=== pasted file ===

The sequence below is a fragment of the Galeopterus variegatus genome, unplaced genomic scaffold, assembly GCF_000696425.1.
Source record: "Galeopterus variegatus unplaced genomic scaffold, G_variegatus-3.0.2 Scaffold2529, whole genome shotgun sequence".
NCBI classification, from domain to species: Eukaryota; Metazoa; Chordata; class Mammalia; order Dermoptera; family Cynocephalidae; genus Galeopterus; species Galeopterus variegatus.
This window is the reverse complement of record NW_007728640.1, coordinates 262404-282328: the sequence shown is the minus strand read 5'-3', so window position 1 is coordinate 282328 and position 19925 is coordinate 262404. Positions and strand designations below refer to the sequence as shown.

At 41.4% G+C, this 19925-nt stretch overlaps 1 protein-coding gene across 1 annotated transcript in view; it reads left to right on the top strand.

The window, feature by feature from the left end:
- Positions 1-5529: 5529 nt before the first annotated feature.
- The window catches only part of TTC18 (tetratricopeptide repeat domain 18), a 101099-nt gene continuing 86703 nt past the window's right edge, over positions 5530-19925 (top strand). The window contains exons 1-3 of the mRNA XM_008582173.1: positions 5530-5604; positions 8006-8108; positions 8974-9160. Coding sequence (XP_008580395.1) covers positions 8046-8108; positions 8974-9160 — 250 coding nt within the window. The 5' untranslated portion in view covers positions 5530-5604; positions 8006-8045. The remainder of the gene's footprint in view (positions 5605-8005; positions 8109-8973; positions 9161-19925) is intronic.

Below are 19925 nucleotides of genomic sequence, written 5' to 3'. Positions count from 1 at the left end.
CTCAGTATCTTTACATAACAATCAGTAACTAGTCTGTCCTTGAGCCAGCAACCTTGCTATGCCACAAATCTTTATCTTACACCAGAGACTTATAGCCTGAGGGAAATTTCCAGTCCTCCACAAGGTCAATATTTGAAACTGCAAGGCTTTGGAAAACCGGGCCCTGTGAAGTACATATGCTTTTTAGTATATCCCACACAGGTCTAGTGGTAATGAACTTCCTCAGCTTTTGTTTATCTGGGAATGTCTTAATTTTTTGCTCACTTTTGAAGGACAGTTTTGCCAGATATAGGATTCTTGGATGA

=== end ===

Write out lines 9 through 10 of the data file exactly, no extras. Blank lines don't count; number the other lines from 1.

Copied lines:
Below are 19925 nucleotides of genomic sequence, written 5' to 3'. Positions count from 1 at the left end.
CTCAGTATCTTTACATAACAATCAGTAACTAGTCTGTCCTTGAGCCAGCAACCTTGCTATGCCACAAATCTTTATCTTACACCAGAGACTTATAGCCTGAGGGAAATTTCCAGTCCTCCACAAGGTCAATATTTGAAACTGCAAGGCTTTGGAAAACCGGGCCCTGTGAAGTACATATGCTTTTTAGTATATCCCACACAGGTCTAGTGGTAATGAACTTCCTCAGCTTTTGTTTATCTGGGAATGTCTTAATTTTTTGCTCACTTTTGAAGGACAGTTTTGCCAGATATAGGATTCTTGGATGA